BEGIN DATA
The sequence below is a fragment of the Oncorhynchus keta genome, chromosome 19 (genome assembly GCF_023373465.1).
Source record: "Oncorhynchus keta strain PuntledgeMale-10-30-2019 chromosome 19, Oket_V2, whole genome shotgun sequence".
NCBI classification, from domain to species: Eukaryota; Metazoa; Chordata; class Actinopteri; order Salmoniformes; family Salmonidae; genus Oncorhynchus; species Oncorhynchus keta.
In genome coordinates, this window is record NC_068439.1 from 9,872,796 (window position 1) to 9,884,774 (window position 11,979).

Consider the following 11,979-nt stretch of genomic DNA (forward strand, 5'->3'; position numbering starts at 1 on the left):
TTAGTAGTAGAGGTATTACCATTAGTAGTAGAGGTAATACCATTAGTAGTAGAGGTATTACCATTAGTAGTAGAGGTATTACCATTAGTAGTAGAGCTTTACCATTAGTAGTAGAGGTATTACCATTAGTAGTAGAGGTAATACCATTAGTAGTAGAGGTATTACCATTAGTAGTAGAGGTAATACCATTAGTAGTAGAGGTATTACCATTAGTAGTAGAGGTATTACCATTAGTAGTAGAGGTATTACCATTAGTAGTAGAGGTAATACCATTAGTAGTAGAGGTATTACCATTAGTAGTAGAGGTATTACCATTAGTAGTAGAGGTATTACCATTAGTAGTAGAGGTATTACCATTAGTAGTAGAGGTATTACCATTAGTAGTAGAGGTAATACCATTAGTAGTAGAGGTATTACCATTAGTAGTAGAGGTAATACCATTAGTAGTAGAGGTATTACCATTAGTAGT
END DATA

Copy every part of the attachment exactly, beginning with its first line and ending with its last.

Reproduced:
The sequence below is a fragment of the Oncorhynchus keta genome, chromosome 19 (genome assembly GCF_023373465.1).
Source record: "Oncorhynchus keta strain PuntledgeMale-10-30-2019 chromosome 19, Oket_V2, whole genome shotgun sequence".
NCBI classification, from domain to species: Eukaryota; Metazoa; Chordata; class Actinopteri; order Salmoniformes; family Salmonidae; genus Oncorhynchus; species Oncorhynchus keta.
In genome coordinates, this window is record NC_068439.1 from 9,872,796 (window position 1) to 9,884,774 (window position 11,979).

Consider the following 11,979-nt stretch of genomic DNA (forward strand, 5'->3'; position numbering starts at 1 on the left):
TTAGTAGTAGAGGTATTACCATTAGTAGTAGAGGTAATACCATTAGTAGTAGAGGTATTACCATTAGTAGTAGAGGTATTACCATTAGTAGTAGAGCTTTACCATTAGTAGTAGAGGTATTACCATTAGTAGTAGAGGTAATACCATTAGTAGTAGAGGTATTACCATTAGTAGTAGAGGTAATACCATTAGTAGTAGAGGTATTACCATTAGTAGTAGAGGTATTACCATTAGTAGTAGAGGTATTACCATTAGTAGTAGAGGTAATACCATTAGTAGTAGAGGTATTACCATTAGTAGTAGAGGTATTACCATTAGTAGTAGAGGTATTACCATTAGTAGTAGAGGTATTACCATTAGTAGTAGAGGTATTACCATTAGTAGTAGAGGTAATACCATTAGTAGTAGAGGTATTACCATTAGTAGTAGAGGTAATACCATTAGTAGTAGAGGTATTACCATTAGTAGT